Elder dogs tend to be wiser, more mellow, and those grey muzzles are more adorable than even the fattest puppy paws. Most dog parents spoil their canine companions regardless of age, but there are some extra-special ways to provide senior dog care that can make the aging process more comfortable.
Upgrade Your Senior Dog’s Bed
If you’ve had your dog since he was a puppy, you probably tried quite a few beds until you finally found the one that was just right. As your dog moves into his senior years, consider upgrading to an orthopedic dog bed. Look for something with memory foam and thick fleece, which can help cushion aging joints and keep them warm and more flexible. You can repurpose the old beds with extra blankets by putting them in other favorite nap spots throughout the house.
Upgrade Your Home Decor
Want to see your dog’s eyes light up like a Christmas tree? Introduce him to the joys of a genuine sheepskin rug. Because of their natural insulating properties, sheepskins are warm in winter, cool in summer and luxurious all year round. Pro tip: put the sheepskin next to you on the sofa and your dog will never want to leave your side.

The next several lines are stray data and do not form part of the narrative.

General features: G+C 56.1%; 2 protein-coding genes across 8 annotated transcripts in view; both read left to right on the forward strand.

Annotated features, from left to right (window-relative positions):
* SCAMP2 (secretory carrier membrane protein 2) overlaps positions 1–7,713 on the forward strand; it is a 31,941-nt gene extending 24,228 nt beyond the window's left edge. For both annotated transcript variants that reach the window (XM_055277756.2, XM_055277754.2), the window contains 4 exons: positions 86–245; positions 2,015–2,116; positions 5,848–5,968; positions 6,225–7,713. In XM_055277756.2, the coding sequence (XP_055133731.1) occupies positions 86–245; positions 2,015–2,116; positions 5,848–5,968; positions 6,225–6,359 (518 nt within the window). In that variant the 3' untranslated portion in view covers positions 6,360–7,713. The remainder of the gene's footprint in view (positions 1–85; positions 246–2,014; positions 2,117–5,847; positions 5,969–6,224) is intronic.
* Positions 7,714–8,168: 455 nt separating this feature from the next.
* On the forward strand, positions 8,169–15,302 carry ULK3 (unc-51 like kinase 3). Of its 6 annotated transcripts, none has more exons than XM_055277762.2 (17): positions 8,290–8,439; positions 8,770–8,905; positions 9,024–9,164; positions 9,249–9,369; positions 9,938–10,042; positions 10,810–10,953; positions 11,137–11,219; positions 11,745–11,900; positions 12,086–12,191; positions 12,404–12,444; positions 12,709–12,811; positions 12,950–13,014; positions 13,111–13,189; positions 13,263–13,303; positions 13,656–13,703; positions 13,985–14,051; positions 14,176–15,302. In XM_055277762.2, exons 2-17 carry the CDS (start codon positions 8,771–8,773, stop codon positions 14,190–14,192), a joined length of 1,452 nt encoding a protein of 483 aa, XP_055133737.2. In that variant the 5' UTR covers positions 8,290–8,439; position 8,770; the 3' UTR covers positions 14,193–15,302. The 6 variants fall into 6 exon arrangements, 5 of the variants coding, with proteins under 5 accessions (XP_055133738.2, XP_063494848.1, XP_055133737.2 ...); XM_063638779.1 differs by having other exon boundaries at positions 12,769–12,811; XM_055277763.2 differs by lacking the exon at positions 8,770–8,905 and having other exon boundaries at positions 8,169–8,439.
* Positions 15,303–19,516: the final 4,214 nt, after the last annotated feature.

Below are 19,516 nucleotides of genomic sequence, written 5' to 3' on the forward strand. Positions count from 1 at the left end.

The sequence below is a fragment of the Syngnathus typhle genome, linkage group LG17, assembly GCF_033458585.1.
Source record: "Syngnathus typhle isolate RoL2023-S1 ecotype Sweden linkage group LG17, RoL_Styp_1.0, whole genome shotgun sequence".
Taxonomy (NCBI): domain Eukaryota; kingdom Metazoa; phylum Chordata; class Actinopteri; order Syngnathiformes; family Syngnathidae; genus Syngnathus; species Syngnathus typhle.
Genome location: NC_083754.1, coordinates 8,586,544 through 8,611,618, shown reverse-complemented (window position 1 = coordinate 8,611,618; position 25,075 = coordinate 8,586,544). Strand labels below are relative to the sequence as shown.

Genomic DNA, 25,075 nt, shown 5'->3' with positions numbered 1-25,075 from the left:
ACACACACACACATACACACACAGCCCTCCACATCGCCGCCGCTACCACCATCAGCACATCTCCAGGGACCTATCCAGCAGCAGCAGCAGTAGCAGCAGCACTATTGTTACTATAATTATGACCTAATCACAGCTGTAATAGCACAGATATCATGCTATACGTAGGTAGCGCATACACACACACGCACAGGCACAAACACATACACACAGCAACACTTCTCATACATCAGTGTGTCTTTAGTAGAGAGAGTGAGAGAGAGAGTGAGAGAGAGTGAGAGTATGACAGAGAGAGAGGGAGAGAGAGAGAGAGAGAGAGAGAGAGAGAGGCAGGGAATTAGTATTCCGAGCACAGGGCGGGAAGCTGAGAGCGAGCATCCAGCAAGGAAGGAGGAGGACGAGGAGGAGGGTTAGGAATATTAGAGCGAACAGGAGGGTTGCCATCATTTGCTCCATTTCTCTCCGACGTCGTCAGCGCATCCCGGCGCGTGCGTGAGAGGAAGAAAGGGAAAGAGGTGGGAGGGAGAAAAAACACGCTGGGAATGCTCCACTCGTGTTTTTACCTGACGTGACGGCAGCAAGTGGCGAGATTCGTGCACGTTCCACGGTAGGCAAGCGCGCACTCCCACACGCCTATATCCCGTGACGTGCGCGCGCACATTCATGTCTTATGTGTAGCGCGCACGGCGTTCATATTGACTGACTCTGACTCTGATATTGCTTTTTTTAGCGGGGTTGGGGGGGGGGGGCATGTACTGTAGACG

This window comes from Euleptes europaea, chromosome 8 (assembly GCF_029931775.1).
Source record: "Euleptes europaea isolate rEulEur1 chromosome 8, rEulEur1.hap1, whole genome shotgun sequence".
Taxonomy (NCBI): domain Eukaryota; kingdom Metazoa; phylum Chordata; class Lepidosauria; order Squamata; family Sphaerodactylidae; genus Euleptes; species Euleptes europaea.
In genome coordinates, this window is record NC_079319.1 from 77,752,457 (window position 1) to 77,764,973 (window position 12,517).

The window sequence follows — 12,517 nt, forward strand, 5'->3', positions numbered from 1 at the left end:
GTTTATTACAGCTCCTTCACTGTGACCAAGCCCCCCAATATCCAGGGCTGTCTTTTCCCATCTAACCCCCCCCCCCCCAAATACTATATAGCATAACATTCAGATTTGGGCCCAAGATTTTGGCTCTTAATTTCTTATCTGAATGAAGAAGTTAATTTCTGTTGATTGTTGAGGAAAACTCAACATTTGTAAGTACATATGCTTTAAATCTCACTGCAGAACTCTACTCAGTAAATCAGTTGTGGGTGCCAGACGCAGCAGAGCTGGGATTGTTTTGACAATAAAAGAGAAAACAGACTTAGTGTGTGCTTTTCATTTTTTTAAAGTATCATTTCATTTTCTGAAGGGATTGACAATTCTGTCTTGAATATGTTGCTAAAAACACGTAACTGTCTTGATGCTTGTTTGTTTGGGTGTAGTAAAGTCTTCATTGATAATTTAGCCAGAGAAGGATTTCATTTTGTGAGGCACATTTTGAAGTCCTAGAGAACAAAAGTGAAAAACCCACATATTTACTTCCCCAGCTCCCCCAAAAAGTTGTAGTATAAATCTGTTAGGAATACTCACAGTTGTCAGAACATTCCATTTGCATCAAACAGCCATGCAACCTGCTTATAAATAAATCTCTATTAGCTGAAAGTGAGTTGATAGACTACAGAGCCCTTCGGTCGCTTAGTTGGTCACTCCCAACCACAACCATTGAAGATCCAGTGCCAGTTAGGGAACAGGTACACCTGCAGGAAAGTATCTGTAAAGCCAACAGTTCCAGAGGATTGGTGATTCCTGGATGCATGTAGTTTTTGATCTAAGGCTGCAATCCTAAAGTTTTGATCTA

Keep Those Nails Short
As dogs age, their ligaments become less elastic and their knees can become more prone to injury, which means even a small misstep on a smooth floor can cause pain. One of the easiest ways to prevent slipping is to keep your dog’s nails short so his paw pads can provide more traction.
If your dog is no fan of pedicures, ask your vet tech to do it during regular vet visits. Most grooming salons will also do nail trims on a walk-in basis. If you’d like to take care of nail maintenance yourself, invest in a good pair of dog nail clippers and/or a dremel, and don’t be afraid to ask your vet tech or groomer to show you how to do a fear-free nail trim at home.
Add Some Nail Covers
For dogs that have a particularly hard time on hardwood or other smooth floor surfaces, nail covers can provide much-needed extra traction. It’s a bigger investment of both time and money to apply and maintain nail covers, but they can help spare your dog the pain of an injury and you the pain of a big vet bill for joint or ligament repairs.
Reevaluate Your Senior Dog’s Diet